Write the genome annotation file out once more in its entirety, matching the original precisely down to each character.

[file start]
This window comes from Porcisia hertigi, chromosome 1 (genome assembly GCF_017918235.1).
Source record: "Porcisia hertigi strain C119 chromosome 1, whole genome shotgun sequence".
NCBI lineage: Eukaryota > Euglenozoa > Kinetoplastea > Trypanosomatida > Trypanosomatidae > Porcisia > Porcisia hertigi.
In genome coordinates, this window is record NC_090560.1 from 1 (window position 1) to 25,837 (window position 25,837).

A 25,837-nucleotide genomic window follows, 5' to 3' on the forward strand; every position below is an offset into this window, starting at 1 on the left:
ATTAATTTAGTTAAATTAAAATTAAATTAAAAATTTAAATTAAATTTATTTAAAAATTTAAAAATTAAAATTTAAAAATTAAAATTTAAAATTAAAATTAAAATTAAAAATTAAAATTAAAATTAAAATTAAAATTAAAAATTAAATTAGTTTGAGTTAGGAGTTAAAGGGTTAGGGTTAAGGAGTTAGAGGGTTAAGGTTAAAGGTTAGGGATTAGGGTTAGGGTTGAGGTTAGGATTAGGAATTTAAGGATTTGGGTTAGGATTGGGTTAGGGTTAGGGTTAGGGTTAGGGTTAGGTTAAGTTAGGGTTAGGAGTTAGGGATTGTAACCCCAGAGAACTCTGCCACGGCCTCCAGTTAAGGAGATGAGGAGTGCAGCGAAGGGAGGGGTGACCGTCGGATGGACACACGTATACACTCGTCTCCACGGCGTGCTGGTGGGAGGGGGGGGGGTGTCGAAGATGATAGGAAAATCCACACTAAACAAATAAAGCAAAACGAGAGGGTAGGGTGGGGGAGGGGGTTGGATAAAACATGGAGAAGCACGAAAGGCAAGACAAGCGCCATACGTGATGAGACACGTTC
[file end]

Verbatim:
This window comes from Porcisia hertigi, chromosome 1 (genome assembly GCF_017918235.1).
Source record: "Porcisia hertigi strain C119 chromosome 1, whole genome shotgun sequence".
NCBI lineage: Eukaryota > Euglenozoa > Kinetoplastea > Trypanosomatida > Trypanosomatidae > Porcisia > Porcisia hertigi.
In genome coordinates, this window is record NC_090560.1 from 1 (window position 1) to 25,837 (window position 25,837).

A 25,837-nucleotide genomic window follows, 5' to 3' on the forward strand; every position below is an offset into this window, starting at 1 on the left:
ATTAATTTAGTTAAATTAAAATTAAATTAAAAATTTAAATTAAATTTATTTAAAAATTTAAAAATTAAAATTTAAAAATTAAAATTTAAAATTAAAATTAAAATTAAAAATTAAAATTAAAATTAAAATTAAAATTAAAAATTAAATTAGTTTGAGTTAGGAGTTAAAGGGTTAGGGTTAAGGAGTTAGAGGGTTAAGGTTAAAGGTTAGGGATTAGGGTTAGGGTTGAGGTTAGGATTAGGAATTTAAGGATTTGGGTTAGGATTGGGTTAGGGTTAGGGTTAGGGTTAGGGTTAGGTTAAGTTAGGGTTAGGAGTTAGGGATTGTAACCCCAGAGAACTCTGCCACGGCCTCCAGTTAAGGAGATGAGGAGTGCAGCGAAGGGAGGGGTGACCGTCGGATGGACACACGTATACACTCGTCTCCACGGCGTGCTGGTGGGAGGGGGGGGGGTGTCGAAGATGATAGGAAAATCCACACTAAACAAATAAAGCAAAACGAGAGGGTAGGGTGGGGGAGGGGGTTGGATAAAACATGGAGAAGCACGAAAGGCAAGACAAGCGCCATACGTGATGAGACACGTTC